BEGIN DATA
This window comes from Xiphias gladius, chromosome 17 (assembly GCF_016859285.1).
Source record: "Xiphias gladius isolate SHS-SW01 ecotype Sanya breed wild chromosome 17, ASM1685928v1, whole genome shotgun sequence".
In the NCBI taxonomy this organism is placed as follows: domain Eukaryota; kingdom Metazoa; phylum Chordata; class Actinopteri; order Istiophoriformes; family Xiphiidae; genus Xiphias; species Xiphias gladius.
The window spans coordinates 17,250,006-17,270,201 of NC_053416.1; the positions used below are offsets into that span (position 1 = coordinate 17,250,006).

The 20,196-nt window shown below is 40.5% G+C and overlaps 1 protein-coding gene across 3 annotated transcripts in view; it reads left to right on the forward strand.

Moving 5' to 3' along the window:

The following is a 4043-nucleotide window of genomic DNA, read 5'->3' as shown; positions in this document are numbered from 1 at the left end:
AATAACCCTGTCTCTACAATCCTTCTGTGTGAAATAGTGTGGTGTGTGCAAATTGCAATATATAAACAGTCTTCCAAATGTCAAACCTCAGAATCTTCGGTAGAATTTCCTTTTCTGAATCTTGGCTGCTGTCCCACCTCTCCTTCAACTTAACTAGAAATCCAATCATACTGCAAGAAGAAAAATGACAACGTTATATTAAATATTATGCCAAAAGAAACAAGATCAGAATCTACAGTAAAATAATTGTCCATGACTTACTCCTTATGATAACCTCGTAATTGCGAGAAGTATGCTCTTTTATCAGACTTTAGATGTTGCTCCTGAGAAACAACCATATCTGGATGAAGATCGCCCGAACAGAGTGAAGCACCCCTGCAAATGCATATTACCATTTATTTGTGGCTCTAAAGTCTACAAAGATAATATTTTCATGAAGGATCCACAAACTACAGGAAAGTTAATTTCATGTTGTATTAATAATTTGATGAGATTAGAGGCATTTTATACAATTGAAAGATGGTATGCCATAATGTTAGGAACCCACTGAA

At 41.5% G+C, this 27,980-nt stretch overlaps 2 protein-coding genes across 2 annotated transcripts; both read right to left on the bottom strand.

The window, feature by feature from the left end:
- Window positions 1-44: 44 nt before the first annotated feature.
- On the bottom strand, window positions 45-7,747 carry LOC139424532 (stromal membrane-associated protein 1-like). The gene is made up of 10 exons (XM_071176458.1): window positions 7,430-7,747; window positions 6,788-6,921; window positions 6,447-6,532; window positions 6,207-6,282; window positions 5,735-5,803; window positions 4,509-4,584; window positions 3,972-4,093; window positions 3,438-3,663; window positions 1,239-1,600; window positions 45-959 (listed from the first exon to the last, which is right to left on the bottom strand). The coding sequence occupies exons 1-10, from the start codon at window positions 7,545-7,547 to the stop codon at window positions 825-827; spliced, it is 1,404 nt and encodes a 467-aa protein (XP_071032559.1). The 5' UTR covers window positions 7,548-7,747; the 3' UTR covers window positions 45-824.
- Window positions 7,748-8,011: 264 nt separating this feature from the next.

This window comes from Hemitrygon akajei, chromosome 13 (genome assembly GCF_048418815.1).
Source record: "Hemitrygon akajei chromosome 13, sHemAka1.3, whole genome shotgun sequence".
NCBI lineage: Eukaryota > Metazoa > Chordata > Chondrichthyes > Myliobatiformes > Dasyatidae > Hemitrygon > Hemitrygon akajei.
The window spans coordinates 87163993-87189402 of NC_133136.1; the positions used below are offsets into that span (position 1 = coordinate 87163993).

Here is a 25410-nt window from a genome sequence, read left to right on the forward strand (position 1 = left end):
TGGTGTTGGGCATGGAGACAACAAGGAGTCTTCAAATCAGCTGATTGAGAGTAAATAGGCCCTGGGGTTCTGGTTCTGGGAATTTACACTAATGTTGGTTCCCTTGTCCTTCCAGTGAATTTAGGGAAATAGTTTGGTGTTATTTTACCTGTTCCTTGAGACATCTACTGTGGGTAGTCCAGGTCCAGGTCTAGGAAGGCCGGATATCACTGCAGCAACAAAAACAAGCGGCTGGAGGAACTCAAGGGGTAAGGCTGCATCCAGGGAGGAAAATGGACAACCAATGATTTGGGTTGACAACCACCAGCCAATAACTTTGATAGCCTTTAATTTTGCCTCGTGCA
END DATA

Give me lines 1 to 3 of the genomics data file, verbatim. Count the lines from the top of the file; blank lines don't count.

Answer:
This window comes from Xiphias gladius, chromosome 17 (assembly GCF_016859285.1).
Source record: "Xiphias gladius isolate SHS-SW01 ecotype Sanya breed wild chromosome 17, ASM1685928v1, whole genome shotgun sequence".
In the NCBI taxonomy this organism is placed as follows: domain Eukaryota; kingdom Metazoa; phylum Chordata; class Actinopteri; order Istiophoriformes; family Xiphiidae; genus Xiphias; species Xiphias gladius.